David Goyer

BE: Is he now holding out for more money now that he’s such a big shot?

JA: (Laughs) Not that I’m aware of. He’s a good guy, so he’s coming back. I think he really enjoys the show, really admires Ted and Jason, and…he’s a delightful person.

BE: Have you gotten any feedback from the show’s lesbian viewership about Ray’s sperm-centric storyline?

JA: You know, I haven’t. I always, in my comedy or humor, try not to offend or hurt anyone, and I worried that that storyline might be upsetting in some way, but it was mostly meant to be silly. They just happened to abscond with a lot of this… (Starts to laugh) …sperm, and they’re selling it all over Park Slope. Sorry, it’s just so silly even now when I think about it. God. But, no, I haven’t heard anything one way or the other.

BE: It probably won’t surprise you that someone has already done a screen capture of the list of people to whom they’re selling the sperm, and that they’ve spotted the names of several “Bored to Death” crew members.

JA: Yeah, I think there were…well, I don’t know, I think the names were jumbled together. I think maybe somebody’s sister’s name may have been used, or a version of it. Just the last name, but not the first name. You’ve got to be careful about all of that stuff.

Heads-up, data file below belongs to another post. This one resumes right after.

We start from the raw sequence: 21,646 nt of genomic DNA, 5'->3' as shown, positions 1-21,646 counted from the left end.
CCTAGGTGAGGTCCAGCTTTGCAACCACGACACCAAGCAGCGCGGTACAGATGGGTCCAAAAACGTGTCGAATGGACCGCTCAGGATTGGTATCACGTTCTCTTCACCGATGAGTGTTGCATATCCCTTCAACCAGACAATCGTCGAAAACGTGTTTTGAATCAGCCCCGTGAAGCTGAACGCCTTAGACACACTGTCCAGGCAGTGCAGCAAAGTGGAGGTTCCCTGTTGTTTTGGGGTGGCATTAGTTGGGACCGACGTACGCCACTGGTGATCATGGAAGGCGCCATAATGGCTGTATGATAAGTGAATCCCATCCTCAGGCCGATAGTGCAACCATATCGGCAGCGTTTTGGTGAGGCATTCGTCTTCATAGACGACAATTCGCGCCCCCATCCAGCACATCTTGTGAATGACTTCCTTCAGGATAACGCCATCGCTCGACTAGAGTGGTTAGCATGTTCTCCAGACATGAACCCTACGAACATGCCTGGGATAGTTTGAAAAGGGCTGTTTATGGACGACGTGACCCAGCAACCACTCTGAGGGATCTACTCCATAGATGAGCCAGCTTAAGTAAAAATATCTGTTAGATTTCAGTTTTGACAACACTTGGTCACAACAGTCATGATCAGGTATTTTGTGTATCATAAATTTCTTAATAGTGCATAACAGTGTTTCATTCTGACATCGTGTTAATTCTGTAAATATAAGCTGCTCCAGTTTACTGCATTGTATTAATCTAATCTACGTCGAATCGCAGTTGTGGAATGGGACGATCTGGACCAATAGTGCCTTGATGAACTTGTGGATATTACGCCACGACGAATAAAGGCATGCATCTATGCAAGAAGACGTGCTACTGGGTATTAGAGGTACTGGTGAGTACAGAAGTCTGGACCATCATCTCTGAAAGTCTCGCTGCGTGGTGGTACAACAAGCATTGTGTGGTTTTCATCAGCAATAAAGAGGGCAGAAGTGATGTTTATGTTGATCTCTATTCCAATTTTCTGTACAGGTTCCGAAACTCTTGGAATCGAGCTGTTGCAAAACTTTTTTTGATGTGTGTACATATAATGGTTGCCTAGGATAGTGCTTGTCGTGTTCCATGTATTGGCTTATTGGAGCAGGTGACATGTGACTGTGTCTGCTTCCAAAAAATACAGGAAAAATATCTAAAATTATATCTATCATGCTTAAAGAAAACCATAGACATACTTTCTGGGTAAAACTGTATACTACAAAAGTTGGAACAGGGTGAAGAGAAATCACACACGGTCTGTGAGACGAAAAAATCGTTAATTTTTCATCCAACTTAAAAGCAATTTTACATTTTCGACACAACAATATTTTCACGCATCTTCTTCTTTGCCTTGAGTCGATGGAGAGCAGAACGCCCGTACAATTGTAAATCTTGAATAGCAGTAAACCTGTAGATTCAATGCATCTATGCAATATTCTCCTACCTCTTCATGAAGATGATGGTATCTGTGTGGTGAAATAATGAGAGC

BE: I didn’t know if it was an intentional Easter egg situation.

JA: No, it wasn’t. You’ve really got to be very careful, legal-wise, with people’s names.

BE: It’s a very New York centric show, obviously. Are there any particular challenges with shooting on location?

JA: Well, yeah, but I think at every location something can go wrong, like the weather. Obviously, you have location people who try to find spots that are shootable. Like, for example, that therapy office that they found, it was kind of perfect, but it was also a very cramped space and difficult to shoot in. But we managed.

BE: I don’t want to say that the show has an indie sensibility, but I don’t know how many other series would have a guest appearance by Jim Jarmusch, let alone having him play himself.

"I’d definitely love to bring Patton back (to 'Bored to Death'). His character's kind of perfect for that, because he’s got this store, and Jason needs things from that store. It’s kind of like Sesame Street: 'Let’s go to the store and see our friend Patton!'"